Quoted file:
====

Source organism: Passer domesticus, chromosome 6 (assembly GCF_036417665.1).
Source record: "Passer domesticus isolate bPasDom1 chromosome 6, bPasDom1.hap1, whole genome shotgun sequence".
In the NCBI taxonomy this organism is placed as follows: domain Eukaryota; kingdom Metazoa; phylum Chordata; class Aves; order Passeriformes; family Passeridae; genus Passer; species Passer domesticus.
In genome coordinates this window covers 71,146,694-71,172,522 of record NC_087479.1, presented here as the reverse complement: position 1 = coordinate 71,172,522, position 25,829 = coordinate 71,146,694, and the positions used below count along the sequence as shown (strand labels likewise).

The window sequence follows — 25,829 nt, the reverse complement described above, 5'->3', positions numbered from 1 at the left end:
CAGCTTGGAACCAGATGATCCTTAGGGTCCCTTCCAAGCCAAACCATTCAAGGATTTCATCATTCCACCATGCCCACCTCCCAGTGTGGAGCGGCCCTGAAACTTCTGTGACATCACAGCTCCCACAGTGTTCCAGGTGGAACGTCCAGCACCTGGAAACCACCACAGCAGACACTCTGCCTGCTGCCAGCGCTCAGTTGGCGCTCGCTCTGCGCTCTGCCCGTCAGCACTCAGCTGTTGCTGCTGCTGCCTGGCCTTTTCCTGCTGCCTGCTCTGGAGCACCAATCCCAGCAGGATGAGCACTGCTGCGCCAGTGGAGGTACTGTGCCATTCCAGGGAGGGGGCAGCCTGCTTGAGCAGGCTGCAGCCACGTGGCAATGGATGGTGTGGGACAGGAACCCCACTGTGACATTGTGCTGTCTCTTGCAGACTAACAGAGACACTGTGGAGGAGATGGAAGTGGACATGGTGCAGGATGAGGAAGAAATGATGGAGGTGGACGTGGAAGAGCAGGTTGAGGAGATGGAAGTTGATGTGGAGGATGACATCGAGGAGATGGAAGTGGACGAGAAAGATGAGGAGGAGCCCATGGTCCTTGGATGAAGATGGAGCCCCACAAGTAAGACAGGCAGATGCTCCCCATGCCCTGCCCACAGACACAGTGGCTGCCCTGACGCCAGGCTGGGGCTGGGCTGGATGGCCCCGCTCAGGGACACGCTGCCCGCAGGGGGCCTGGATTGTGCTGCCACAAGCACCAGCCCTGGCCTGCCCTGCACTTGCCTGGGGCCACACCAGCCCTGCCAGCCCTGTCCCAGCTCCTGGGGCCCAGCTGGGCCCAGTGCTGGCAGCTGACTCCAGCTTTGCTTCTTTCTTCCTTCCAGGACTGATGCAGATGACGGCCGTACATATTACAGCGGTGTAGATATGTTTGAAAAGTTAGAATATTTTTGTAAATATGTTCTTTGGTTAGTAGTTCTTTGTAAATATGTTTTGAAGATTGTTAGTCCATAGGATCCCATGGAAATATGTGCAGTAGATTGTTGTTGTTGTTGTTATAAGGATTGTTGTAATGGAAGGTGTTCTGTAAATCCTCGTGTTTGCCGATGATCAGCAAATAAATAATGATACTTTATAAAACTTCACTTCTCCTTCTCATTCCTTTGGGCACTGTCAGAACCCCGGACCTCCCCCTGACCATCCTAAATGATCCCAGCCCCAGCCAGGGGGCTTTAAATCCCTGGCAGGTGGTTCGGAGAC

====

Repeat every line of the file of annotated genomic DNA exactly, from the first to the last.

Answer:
Source organism: Passer domesticus, chromosome 6 (assembly GCF_036417665.1).
Source record: "Passer domesticus isolate bPasDom1 chromosome 6, bPasDom1.hap1, whole genome shotgun sequence".
In the NCBI taxonomy this organism is placed as follows: domain Eukaryota; kingdom Metazoa; phylum Chordata; class Aves; order Passeriformes; family Passeridae; genus Passer; species Passer domesticus.
In genome coordinates this window covers 71,146,694-71,172,522 of record NC_087479.1, presented here as the reverse complement: position 1 = coordinate 71,172,522, position 25,829 = coordinate 71,146,694, and the positions used below count along the sequence as shown (strand labels likewise).

The window sequence follows — 25,829 nt, the reverse complement described above, 5'->3', positions numbered from 1 at the left end:
CAGCTTGGAACCAGATGATCCTTAGGGTCCCTTCCAAGCCAAACCATTCAAGGATTTCATCATTCCACCATGCCCACCTCCCAGTGTGGAGCGGCCCTGAAACTTCTGTGACATCACAGCTCCCACAGTGTTCCAGGTGGAACGTCCAGCACCTGGAAACCACCACAGCAGACACTCTGCCTGCTGCCAGCGCTCAGTTGGCGCTCGCTCTGCGCTCTGCCCGTCAGCACTCAGCTGTTGCTGCTGCTGCCTGGCCTTTTCCTGCTGCCTGCTCTGGAGCACCAATCCCAGCAGGATGAGCACTGCTGCGCCAGTGGAGGTACTGTGCCATTCCAGGGAGGGGGCAGCCTGCTTGAGCAGGCTGCAGCCACGTGGCAATGGATGGTGTGGGACAGGAACCCCACTGTGACATTGTGCTGTCTCTTGCAGACTAACAGAGACACTGTGGAGGAGATGGAAGTGGACATGGTGCAGGATGAGGAAGAAATGATGGAGGTGGACGTGGAAGAGCAGGTTGAGGAGATGGAAGTTGATGTGGAGGATGACATCGAGGAGATGGAAGTGGACGAGAAAGATGAGGAGGAGCCCATGGTCCTTGGATGAAGATGGAGCCCCACAAGTAAGACAGGCAGATGCTCCCCATGCCCTGCCCACAGACACAGTGGCTGCCCTGACGCCAGGCTGGGGCTGGGCTGGATGGCCCCGCTCAGGGACACGCTGCCCGCAGGGGGCCTGGATTGTGCTGCCACAAGCACCAGCCCTGGCCTGCCCTGCACTTGCCTGGGGCCACACCAGCCCTGCCAGCCCTGTCCCAGCTCCTGGGGCCCAGCTGGGCCCAGTGCTGGCAGCTGACTCCAGCTTTGCTTCTTTCTTCCTTCCAGGACTGATGCAGATGACGGCCGTACATATTACAGCGGTGTAGATATGTTTGAAAAGTTAGAATATTTTTGTAAATATGTTCTTTGGTTAGTAGTTCTTTGTAAATATGTTTTGAAGATTGTTAGTCCATAGGATCCCATGGAAATATGTGCAGTAGATTGTTGTTGTTGTTGTTATAAGGATTGTTGTAATGGAAGGTGTTCTGTAAATCCTCGTGTTTGCCGATGATCAGCAAATAAATAATGATACTTTATAAAACTTCACTTCTCCTTCTCATTCCTTTGGGCACTGTCAGAACCCCGGACCTCCCCCTGACCATCCTAAATGATCCCAGCCCCAGCCAGGGGGCTTTAAATCCCTGGCAGGTGGTTCGGAGAC